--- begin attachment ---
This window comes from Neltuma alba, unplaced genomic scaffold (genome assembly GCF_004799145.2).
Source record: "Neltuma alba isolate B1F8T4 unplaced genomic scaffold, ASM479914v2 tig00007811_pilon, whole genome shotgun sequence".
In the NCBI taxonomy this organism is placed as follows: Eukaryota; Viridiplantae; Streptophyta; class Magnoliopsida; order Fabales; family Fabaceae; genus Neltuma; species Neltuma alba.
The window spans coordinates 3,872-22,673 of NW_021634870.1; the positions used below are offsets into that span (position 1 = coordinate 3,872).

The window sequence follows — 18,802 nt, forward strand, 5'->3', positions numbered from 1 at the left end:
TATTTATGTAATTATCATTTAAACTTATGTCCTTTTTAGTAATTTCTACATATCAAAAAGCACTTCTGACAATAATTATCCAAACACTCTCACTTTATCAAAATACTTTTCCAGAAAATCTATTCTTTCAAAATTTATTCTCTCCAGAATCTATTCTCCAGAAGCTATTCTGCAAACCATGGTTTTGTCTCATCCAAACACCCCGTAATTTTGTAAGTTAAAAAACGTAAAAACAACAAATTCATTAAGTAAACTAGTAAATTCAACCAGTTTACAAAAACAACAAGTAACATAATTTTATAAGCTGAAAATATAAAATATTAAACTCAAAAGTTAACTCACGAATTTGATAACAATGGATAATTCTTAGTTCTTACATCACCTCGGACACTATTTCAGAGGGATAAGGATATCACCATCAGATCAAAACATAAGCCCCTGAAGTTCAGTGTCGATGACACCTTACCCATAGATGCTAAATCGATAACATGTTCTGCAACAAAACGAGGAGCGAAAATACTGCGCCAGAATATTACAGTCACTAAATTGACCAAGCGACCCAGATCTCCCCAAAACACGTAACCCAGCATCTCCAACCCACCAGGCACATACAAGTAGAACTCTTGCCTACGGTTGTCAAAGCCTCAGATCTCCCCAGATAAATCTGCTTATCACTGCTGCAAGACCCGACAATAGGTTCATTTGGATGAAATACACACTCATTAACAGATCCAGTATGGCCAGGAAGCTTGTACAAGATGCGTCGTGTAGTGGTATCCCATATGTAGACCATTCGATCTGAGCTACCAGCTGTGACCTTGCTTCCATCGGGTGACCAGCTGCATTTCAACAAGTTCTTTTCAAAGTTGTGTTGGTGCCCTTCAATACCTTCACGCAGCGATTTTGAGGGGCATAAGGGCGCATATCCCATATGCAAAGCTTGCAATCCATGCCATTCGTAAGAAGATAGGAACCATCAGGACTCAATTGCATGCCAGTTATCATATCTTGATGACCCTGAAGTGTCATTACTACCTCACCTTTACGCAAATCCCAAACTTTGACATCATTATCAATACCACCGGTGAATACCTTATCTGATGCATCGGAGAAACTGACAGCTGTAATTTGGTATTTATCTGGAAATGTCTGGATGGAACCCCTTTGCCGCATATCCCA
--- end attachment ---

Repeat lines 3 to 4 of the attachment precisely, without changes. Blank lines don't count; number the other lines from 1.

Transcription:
In the NCBI taxonomy this organism is placed as follows: Eukaryota; Viridiplantae; Streptophyta; class Magnoliopsida; order Fabales; family Fabaceae; genus Neltuma; species Neltuma alba.
The window spans coordinates 3,872-22,673 of NW_021634870.1; the positions used below are offsets into that span (position 1 = coordinate 3,872).